- Author: Margaret J O'Neill
Do you have citrus in your yard? This is the time of year that the Asian Citrus Psyllid (ACP) is most active in San Bernardino County when trees are sending out their fall “flush” of new growth. Asian Citrus Psyllids (also called ACP) spread the bacteria that causes citrus greening disease (also called HLB, Hunaglongbing). While this bacterium does not harm people is deadly to citrus (all types from kumquats to grapefruit and everything in between).
Unfortunately, there is currently no cure available to the public for HLB spread by the ACP. The only way to control the disease is to reduce the spread of ACP and be vigilant about removing trees that are infected or near infected trees. Keeping ants out of your trees is a great first step to protecting your trees from ACP and other pests. Since ants protect pests that excrete sugar solution from beneficial predators like lady beetles, praying mantis and syrphid fly larvae, keeping them out gives these “good bugs” a chance to help keep ACP out. Another key step to preventing the spread of HLB and ACP is to remove all stems and leaves from citrus you are going to share and to wipe fruit off to keep ACP from hitching a ride on fruit or plant material. To learn more about the ACP/HLB complex, view a map of its spread, and watch a four-minute video visit: https://ucanr.edu/sites/ACP.
Thanks to a wide array of UC ANR scientists for sharing the following photos.
Symptoms: An early sign of infection are chlorotic (yellow) leaves.
Remember that yellow leaves may also be due to nutrient deficiencies and it is important to recognize the differences. While nutrient deficiencies result in a consistent yellowing pattern on both sides of the leaf, HLB causes blotchy yellow areas that are asymmetrical (different on the right and left side of the leaves), although these symptoms can take 9 months to several years to show up in an infected tree. The delay in visual symptoms is the reason it is very important not to share any citrus cuttings with friends and family. A healthy-looking tree can still be infected. There are clean sources of cuttings (budwood) available through the Citrus Colonial Protection Program (CCPP: https://ccpp.ucr.edu/)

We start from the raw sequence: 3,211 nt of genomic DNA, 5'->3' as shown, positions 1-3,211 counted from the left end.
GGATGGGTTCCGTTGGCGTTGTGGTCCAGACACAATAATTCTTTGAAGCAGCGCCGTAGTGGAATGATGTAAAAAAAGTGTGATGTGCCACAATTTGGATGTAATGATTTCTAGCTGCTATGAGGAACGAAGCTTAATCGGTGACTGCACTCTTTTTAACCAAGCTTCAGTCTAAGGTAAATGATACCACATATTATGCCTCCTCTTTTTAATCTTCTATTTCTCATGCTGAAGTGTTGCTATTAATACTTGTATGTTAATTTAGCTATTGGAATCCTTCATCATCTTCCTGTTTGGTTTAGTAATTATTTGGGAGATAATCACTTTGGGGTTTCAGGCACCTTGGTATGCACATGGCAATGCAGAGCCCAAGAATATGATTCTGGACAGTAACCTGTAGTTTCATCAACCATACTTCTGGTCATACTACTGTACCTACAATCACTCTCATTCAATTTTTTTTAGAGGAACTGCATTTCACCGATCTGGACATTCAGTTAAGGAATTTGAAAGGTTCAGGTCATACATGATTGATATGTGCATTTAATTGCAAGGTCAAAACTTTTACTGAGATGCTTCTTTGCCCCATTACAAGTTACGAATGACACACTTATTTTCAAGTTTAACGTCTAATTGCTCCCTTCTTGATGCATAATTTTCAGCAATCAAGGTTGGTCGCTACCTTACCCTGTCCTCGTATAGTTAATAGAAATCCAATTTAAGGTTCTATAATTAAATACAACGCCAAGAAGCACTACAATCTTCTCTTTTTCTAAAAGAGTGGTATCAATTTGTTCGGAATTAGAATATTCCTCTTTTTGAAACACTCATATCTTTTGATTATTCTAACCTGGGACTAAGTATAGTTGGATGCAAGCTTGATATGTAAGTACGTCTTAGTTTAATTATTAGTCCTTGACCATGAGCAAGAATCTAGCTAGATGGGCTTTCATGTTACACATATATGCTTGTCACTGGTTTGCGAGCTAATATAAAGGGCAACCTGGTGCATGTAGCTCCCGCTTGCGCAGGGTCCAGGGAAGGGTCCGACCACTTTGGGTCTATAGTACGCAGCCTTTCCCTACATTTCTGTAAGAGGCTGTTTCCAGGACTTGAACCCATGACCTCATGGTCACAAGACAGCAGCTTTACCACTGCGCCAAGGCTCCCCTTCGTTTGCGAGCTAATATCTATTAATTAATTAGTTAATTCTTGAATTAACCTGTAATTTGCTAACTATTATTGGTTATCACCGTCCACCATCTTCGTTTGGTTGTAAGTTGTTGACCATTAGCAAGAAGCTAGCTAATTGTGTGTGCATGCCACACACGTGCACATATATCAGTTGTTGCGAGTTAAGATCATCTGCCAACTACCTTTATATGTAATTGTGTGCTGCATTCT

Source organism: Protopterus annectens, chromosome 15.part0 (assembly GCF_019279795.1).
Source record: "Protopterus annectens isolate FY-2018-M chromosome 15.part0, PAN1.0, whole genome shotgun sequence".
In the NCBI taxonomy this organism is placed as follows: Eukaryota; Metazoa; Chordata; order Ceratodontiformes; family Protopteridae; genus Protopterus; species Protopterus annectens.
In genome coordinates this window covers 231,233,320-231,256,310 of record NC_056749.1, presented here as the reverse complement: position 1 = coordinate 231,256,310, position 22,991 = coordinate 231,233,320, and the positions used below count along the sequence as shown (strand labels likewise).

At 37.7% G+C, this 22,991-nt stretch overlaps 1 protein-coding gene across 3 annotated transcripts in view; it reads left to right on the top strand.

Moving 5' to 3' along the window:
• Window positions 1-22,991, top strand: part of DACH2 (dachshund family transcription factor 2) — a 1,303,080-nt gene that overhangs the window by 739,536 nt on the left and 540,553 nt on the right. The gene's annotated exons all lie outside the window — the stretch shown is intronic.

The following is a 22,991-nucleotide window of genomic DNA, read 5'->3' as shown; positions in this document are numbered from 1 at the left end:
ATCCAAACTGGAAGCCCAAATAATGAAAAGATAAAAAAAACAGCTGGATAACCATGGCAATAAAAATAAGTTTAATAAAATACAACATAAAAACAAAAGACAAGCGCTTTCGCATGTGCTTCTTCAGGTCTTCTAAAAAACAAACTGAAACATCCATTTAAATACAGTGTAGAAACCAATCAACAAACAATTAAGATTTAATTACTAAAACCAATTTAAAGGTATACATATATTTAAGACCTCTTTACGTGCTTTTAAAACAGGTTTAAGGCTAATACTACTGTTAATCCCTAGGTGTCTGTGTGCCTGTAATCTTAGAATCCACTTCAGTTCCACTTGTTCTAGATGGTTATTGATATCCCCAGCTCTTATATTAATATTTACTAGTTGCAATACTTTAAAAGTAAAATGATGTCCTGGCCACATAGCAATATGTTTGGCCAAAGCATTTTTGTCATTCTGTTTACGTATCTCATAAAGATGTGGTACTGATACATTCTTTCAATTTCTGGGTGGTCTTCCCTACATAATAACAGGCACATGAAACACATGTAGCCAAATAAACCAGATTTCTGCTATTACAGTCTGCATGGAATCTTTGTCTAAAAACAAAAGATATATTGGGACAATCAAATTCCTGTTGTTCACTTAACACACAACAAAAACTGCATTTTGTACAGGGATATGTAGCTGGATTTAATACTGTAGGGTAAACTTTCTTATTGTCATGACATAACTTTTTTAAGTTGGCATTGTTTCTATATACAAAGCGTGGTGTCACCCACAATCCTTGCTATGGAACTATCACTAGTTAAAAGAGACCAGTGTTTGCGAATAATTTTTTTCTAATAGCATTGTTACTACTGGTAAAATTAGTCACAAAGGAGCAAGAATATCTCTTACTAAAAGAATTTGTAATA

Later Symptoms: Misshapen fruit, with an asymmetrical midline and discolored malformed seeds. These fruits, while not harmful to us, will be bitter and inedible.
An early sign of ACP infestation are leaves that have a “notch” (indicates ACP feeding) or larvae that create waxy tubules.
ACP life stages: The adult is about the size of a half a grain of rice and feeds at a 45-degree angle which is a distinguishing feature from other common citrus pests. The juvenile (nymph) phase is golden in color, with bright red eyes and can be found on the new growth (flush) of citrus leaves.
To learn more about the ACP/HLB complex, view a map of its spread, and watch a four-minute video visit: https://ucanr.edu/sites/ACP. Want to learn more or have questions? Attend our class on Nov 28th from 10:30 to 11:30 to learn more about this deadly pest. To register: http://mgsb.ucanr.edu/?calitem=494190